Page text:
- Mark Johnston and Eric Olson have both pressed1 what Johnston has dubbed the personite problem.
- Personites, if they exist, are person-like entities whose lives extend over a continuous proper part of a person’s life. They are so person-like that they seem to have moral status if persons do. But this threatens to wreak havoc with ordinary moral thinking.
- For example, simple decisions to suffer some short-term hardship for long-term beneﬁts become problematic. And ordinary punishment is always also punishment of the innocent, since it punishes personites that didn’t exist when the crime was committed.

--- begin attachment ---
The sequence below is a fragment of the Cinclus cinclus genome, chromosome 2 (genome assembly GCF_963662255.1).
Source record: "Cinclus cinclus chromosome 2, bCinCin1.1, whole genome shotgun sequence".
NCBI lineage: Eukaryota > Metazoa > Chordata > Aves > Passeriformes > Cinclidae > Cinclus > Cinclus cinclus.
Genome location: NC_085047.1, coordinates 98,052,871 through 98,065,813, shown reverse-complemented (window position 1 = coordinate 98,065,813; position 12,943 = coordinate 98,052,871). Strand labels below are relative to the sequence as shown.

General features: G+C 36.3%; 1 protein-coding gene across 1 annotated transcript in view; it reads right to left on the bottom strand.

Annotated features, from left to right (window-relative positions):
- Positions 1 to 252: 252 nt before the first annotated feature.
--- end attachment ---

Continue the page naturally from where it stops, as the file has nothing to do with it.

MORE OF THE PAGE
- An initially attractive way around the personite problem may be to simply deny that personites exist. But as I discuss in this talk, relating to contemporary discussions in metaontology (the doctrine of quantiﬁer variance, and Ted Sider’s ontological realism2), this response for principled reasons doesn’t work.
- The problems I discuss illustrate the signiﬁcance of metaontological considerations for issues in ethics and metaethics, and generalize widely beyond the personite problem.
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Footnote 1: See:- Footnote 2:
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